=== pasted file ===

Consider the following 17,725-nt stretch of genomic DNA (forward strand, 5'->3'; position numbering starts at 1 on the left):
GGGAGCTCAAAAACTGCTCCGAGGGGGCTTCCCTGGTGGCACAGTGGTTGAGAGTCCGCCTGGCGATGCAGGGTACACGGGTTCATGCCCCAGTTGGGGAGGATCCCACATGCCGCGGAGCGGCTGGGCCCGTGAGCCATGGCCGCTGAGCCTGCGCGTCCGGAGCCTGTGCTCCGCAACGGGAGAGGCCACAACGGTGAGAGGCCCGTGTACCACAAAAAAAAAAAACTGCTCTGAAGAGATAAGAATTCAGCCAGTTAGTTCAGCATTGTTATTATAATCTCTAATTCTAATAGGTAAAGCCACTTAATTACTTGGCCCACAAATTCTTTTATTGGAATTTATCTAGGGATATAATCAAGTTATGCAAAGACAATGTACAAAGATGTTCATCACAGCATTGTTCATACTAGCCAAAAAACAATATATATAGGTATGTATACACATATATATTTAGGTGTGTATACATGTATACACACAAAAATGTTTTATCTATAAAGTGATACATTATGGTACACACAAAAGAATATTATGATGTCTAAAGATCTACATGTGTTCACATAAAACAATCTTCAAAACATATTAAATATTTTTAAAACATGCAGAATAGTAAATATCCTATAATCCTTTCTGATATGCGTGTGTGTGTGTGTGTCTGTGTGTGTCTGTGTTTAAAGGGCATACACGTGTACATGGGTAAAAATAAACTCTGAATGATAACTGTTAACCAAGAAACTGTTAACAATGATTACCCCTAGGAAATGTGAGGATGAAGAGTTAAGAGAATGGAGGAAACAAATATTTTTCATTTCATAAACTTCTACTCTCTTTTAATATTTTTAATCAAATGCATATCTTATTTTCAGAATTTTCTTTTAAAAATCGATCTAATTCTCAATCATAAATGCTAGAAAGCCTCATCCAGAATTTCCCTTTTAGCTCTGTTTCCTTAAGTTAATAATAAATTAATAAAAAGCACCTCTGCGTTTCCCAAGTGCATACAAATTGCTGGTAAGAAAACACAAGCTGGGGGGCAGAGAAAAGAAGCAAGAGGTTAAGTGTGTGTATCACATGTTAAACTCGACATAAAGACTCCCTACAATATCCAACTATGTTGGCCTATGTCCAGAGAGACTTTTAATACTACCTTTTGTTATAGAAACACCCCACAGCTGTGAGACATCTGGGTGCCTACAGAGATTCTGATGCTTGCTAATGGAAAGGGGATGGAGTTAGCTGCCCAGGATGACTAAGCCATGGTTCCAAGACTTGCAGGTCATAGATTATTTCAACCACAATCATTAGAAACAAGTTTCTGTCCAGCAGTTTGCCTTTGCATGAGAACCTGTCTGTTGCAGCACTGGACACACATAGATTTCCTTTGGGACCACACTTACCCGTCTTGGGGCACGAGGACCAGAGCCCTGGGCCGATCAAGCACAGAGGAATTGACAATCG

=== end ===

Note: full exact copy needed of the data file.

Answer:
Consider the following 17,725-nt stretch of genomic DNA (forward strand, 5'->3'; position numbering starts at 1 on the left):
GGGAGCTCAAAAACTGCTCCGAGGGGGCTTCCCTGGTGGCACAGTGGTTGAGAGTCCGCCTGGCGATGCAGGGTACACGGGTTCATGCCCCAGTTGGGGAGGATCCCACATGCCGCGGAGCGGCTGGGCCCGTGAGCCATGGCCGCTGAGCCTGCGCGTCCGGAGCCTGTGCTCCGCAACGGGAGAGGCCACAACGGTGAGAGGCCCGTGTACCACAAAAAAAAAAAACTGCTCTGAAGAGATAAGAATTCAGCCAGTTAGTTCAGCATTGTTATTATAATCTCTAATTCTAATAGGTAAAGCCACTTAATTACTTGGCCCACAAATTCTTTTATTGGAATTTATCTAGGGATATAATCAAGTTATGCAAAGACAATGTACAAAGATGTTCATCACAGCATTGTTCATACTAGCCAAAAAACAATATATATAGGTATGTATACACATATATATTTAGGTGTGTATACATGTATACACACAAAAATGTTTTATCTATAAAGTGATACATTATGGTACACACAAAAGAATATTATGATGTCTAAAGATCTACATGTGTTCACATAAAACAATCTTCAAAACATATTAAATATTTTTAAAACATGCAGAATAGTAAATATCCTATAATCCTTTCTGATATGCGTGTGTGTGTGTGTGTCTGTGTGTGTCTGTGTTTAAAGGGCATACACGTGTACATGGGTAAAAATAAACTCTGAATGATAACTGTTAACCAAGAAACTGTTAACAATGATTACCCCTAGGAAATGTGAGGATGAAGAGTTAAGAGAATGGAGGAAACAAATATTTTTCATTTCATAAACTTCTACTCTCTTTTAATATTTTTAATCAAATGCATATCTTATTTTCAGAATTTTCTTTTAAAAATCGATCTAATTCTCAATCATAAATGCTAGAAAGCCTCATCCAGAATTTCCCTTTTAGCTCTGTTTCCTTAAGTTAATAATAAATTAATAAAAAGCACCTCTGCGTTTCCCAAGTGCATACAAATTGCTGGTAAGAAAACACAAGCTGGGGGGCAGAGAAAAGAAGCAAGAGGTTAAGTGTGTGTATCACATGTTAAACTCGACATAAAGACTCCCTACAATATCCAACTATGTTGGCCTATGTCCAGAGAGACTTTTAATACTACCTTTTGTTATAGAAACACCCCACAGCTGTGAGACATCTGGGTGCCTACAGAGATTCTGATGCTTGCTAATGGAAAGGGGATGGAGTTAGCTGCCCAGGATGACTAAGCCATGGTTCCAAGACTTGCAGGTCATAGATTATTTCAACCACAATCATTAGAAACAAGTTTCTGTCCAGCAGTTTGCCTTTGCATGAGAACCTGTCTGTTGCAGCACTGGACACACATAGATTTCCTTTGGGACCACACTTACCCGTCTTGGGGCACGAGGACCAGAGCCCTGGGCCGATCAAGCACAGAGGAATTGACAATCG